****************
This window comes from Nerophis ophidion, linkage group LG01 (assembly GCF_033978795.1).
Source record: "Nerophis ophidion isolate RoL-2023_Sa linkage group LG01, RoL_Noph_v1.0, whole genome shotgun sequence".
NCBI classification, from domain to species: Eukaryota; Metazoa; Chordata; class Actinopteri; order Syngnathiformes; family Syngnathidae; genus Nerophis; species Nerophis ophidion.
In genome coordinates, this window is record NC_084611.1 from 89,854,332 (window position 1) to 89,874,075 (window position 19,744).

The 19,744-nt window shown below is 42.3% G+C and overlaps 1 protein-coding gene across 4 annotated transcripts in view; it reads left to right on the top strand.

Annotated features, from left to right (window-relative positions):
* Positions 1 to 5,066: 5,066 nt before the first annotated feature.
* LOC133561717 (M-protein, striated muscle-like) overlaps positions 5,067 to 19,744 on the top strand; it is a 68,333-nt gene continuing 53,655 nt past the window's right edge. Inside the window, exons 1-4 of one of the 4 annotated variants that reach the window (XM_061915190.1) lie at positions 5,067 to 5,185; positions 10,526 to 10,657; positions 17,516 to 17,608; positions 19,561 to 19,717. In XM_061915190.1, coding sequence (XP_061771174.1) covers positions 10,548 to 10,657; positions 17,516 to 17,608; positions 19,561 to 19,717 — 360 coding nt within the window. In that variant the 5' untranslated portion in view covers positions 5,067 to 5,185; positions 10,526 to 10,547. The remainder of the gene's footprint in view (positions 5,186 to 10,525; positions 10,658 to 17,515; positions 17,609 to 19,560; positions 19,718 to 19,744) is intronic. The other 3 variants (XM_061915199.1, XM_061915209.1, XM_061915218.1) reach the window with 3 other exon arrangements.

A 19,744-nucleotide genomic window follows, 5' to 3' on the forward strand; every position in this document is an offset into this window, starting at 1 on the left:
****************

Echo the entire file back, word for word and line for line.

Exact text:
This window comes from Nerophis ophidion, linkage group LG01 (assembly GCF_033978795.1).
Source record: "Nerophis ophidion isolate RoL-2023_Sa linkage group LG01, RoL_Noph_v1.0, whole genome shotgun sequence".
NCBI classification, from domain to species: Eukaryota; Metazoa; Chordata; class Actinopteri; order Syngnathiformes; family Syngnathidae; genus Nerophis; species Nerophis ophidion.
In genome coordinates, this window is record NC_084611.1 from 89,854,332 (window position 1) to 89,874,075 (window position 19,744).

The 19,744-nt window shown below is 42.3% G+C and overlaps 1 protein-coding gene across 4 annotated transcripts in view; it reads left to right on the top strand.

Annotated features, from left to right (window-relative positions):
* Positions 1 to 5,066: 5,066 nt before the first annotated feature.
* LOC133561717 (M-protein, striated muscle-like) overlaps positions 5,067 to 19,744 on the top strand; it is a 68,333-nt gene continuing 53,655 nt past the window's right edge. Inside the window, exons 1-4 of one of the 4 annotated variants that reach the window (XM_061915190.1) lie at positions 5,067 to 5,185; positions 10,526 to 10,657; positions 17,516 to 17,608; positions 19,561 to 19,717. In XM_061915190.1, coding sequence (XP_061771174.1) covers positions 10,548 to 10,657; positions 17,516 to 17,608; positions 19,561 to 19,717 — 360 coding nt within the window. In that variant the 5' untranslated portion in view covers positions 5,067 to 5,185; positions 10,526 to 10,547. The remainder of the gene's footprint in view (positions 5,186 to 10,525; positions 10,658 to 17,515; positions 17,609 to 19,560; positions 19,718 to 19,744) is intronic. The other 3 variants (XM_061915199.1, XM_061915209.1, XM_061915218.1) reach the window with 3 other exon arrangements.

A 19,744-nucleotide genomic window follows, 5' to 3' on the forward strand; every position in this document is an offset into this window, starting at 1 on the left: